Supplier Value Analysis Program Helps Improve Relationships

By Charles Intrieri

July 27, 2016 at 9:51 AM

Procurement: As part of your strategy to increase supplier involvement and collaboration in product improvement, cost reduction and continuous improvement activities, you should consider a Supplier Value Analysis program. This program is part of a long-term objective to establish and improve business relationships with suppliers built on trust and open sharing of information and ideas.

The purpose of a VA program is to inform suppliers about value analysis, encourage their participation and clearly define the process for submittal and implementation of proposals.

The Supplier Value Analysis program applies to all suppliers of production intended materials, MRO and services.

What is Value Analysis? Value Analysis is the process of looking throughout the supply chain for opportunities to reduce cost, improve quality and eliminate waste in products and various processes.

Participating in VA activities ultimately results in a more competitively priced and/or improved product quality for suppliers and your team. Suppliers may submit an idea that reduces your purchase price cost (PPV: Purchase Price Variance) or improves quality.

Benefits to suppliers. Suppliers that participate in the Supplier Value Analysis program can expect:

  • Preferred supplier status  
  • Involvement in new product design
  • Process improvement
  • Sharing of cost savings (% based on proposal savings)
  • Improved quality

Suppliers showing a willingness and interest in the program through active participation will have increased opportunities for growth with your company.

Types of Value Analysis proposals. Supplier VA proposals can be for component design changes, manufacturing or assembly process changes, and logistics for example. A proposal should not have negative effect on product quality.

Suppliers can submit proposals for components in the design and development phase as well as components already in mass production.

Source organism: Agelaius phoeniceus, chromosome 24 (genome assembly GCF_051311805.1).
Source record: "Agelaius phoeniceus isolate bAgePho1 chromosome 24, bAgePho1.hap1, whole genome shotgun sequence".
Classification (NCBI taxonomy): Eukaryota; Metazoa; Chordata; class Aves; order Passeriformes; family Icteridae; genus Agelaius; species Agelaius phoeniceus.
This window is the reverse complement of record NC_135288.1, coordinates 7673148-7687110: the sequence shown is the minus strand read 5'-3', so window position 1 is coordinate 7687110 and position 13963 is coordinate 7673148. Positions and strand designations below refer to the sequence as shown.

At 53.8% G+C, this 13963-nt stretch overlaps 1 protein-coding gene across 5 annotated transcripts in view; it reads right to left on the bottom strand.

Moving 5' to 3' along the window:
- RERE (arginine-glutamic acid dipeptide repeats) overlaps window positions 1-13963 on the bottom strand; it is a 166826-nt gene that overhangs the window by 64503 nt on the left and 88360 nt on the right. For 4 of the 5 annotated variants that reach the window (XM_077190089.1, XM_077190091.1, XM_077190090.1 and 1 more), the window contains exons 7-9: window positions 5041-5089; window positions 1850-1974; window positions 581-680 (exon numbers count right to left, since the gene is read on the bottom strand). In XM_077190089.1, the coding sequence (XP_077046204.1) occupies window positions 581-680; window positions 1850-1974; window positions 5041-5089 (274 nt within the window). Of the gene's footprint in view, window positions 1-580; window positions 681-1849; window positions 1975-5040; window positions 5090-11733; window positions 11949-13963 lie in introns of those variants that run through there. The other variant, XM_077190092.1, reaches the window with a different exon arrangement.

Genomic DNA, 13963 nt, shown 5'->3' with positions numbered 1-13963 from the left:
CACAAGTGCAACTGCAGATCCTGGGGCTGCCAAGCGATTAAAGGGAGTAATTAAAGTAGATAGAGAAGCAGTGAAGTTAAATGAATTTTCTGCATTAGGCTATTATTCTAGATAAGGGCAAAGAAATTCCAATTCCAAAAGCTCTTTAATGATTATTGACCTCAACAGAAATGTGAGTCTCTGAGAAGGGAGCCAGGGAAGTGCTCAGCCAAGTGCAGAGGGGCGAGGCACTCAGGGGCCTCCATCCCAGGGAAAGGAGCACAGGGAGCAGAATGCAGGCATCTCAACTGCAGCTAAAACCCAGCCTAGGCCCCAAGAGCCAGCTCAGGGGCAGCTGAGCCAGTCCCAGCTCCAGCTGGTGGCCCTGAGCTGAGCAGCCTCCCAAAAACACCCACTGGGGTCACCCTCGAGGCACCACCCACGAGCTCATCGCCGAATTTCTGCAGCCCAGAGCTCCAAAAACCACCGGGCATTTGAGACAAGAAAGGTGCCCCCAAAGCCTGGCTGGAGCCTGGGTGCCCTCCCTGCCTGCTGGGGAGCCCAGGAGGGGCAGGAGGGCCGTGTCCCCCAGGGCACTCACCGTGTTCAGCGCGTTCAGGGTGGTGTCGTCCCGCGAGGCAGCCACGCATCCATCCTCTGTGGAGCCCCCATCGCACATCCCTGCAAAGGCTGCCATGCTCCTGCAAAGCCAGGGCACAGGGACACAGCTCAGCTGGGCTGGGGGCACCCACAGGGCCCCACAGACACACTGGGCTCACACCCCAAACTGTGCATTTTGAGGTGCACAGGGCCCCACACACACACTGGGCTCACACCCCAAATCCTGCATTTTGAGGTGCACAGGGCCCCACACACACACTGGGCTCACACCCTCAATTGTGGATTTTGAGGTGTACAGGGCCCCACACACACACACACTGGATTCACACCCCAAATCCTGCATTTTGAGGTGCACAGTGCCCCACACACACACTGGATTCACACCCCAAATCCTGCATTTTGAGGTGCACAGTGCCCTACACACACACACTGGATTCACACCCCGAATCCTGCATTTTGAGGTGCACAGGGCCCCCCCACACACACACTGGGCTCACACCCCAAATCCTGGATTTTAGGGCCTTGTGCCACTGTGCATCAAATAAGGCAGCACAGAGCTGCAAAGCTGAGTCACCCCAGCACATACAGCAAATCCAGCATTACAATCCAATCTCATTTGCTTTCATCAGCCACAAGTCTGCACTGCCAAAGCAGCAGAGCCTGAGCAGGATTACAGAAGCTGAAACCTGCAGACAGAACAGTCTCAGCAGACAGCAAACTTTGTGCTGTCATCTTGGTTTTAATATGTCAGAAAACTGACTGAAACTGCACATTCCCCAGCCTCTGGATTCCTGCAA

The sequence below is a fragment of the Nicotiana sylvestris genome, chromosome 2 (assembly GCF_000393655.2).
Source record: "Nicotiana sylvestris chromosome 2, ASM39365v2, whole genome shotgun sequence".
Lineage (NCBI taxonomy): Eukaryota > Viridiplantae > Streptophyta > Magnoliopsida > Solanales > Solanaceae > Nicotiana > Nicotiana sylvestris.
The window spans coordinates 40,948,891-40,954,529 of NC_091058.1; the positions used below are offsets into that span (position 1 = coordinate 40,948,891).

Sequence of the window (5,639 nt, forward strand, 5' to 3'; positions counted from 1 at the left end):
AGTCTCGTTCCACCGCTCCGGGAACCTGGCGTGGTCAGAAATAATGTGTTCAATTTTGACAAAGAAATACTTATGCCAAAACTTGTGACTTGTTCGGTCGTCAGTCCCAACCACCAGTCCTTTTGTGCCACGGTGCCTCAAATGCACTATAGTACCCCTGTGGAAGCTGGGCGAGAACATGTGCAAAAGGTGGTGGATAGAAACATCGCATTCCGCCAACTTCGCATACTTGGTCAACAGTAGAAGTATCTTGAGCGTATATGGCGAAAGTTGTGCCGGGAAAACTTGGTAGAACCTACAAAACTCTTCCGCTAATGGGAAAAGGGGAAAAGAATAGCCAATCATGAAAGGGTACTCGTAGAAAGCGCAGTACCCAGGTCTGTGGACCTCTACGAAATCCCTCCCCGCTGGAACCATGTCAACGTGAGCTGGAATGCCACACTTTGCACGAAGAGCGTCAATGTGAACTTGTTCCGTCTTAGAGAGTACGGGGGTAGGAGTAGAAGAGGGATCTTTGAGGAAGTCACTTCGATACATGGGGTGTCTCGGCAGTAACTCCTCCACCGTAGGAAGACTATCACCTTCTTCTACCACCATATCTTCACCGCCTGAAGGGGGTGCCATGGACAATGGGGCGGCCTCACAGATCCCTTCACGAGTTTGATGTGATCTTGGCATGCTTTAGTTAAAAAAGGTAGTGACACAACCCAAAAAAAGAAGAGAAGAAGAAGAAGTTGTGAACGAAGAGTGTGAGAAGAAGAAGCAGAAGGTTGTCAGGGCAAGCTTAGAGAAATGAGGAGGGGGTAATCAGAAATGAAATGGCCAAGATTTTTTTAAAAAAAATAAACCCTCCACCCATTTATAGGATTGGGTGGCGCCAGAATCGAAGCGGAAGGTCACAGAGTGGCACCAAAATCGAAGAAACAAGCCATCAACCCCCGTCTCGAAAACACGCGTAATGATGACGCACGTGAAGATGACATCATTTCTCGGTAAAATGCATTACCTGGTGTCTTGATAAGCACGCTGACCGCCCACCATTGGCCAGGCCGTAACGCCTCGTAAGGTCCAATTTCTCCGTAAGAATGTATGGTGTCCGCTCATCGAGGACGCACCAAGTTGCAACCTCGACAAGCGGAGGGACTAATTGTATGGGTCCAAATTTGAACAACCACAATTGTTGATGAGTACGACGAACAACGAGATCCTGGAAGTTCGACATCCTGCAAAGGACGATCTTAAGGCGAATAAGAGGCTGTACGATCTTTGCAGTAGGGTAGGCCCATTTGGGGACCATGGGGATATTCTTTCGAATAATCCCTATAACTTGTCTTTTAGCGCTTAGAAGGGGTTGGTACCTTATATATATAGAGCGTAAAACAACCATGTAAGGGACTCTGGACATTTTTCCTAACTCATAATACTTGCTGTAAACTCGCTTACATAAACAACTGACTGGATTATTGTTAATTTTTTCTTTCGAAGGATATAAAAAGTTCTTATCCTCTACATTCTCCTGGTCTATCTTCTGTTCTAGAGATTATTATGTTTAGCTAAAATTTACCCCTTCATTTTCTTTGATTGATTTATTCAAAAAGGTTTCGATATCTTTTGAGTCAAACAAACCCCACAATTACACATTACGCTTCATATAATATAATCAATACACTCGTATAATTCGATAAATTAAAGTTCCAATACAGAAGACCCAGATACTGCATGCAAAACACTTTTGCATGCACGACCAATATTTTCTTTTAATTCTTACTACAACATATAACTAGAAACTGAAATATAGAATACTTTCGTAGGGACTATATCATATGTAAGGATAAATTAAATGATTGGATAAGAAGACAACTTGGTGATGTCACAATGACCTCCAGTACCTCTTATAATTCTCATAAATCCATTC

The following are examples of proposals:

  • Change materials or specifications of materials
  • Change dimensions or tolerances
  • Part substitutions to standard or similar parts
  • Reduce unnecessary test requirements
  • New technology to reduce cost for process, improve yields 
  • Logistics improvement resulting in reduced freight costs
  • Packaging improvements
  • Manufacturing or assembly process improvements
  • Improvements that affect part reliability
  • Inventory management

Acceptable proposal examples. How to submit Value Analysis proposals? Suppliers should submit their proposals via e-mail.

A proposal submission should not relate to previous negotiated price reductions. An improvement of some sort must occur to be considered a VA proposal.

Suppliers should use your submission form. 

For each submission, suppliers must determine a calculated cost reduction, quality improvement or waste element, and include completed supporting data and documents to support the improvement and cost reduction as well as sample parts as necessary as well as a preliminary implementation timeline.

Review of proposals. Once procurement receives supplier proposals, a team of individuals from appropriate departments reviews each to determine feasibility. Procurement also conducts a business case analysis to determine the overall impact and worthiness for implementation.

Procurement sends the supplier results of the evaluation.

Supplier expectations. To help ensure a successful proposal and implementation the following are critical expectations: 

  • Supplier top management support and commitment 
  • Designate team members from Engineering, Manufacturing, Procurement, Quality
  • Generate feasible proposals
  • Develop required actions and implementation plans
  • Perform detailed technical and cost analysis
  • Communicate frequently with appropriate staff concerning proposals

Listen to the My Purchasing Center podcast, Value Analysis and Procurement: Stop Thinking about It, Do It. 

Tags: purchasing Supply chain management Procurement Engineering sourcing design value analysis cost VA
Category: Blog Post

Charles Intrieri


Charles (Chuck) Intrieri, Management Consultant at Charles M. Intrieri Consulting, is a highly experienced and credentialed Supply Chain professional and is a recognized thought leader and innovator, primarily in the areas of Supply Chain Optimization, Third Party Logistics (3PL) International Purchasing/Importing, Requests for Quotation (RFQ) generation, Inventory Management and Logistics, Warehousing, strategic sourcing, supplier management, contract negotiations, truckling: TL/LTL/TMS/pooling/consolidation and reviews, and Purchasing operations. He is a motivational team builder with a history of conducting significant organizational transformation and achieving important operational successes at the local, regional and global level.

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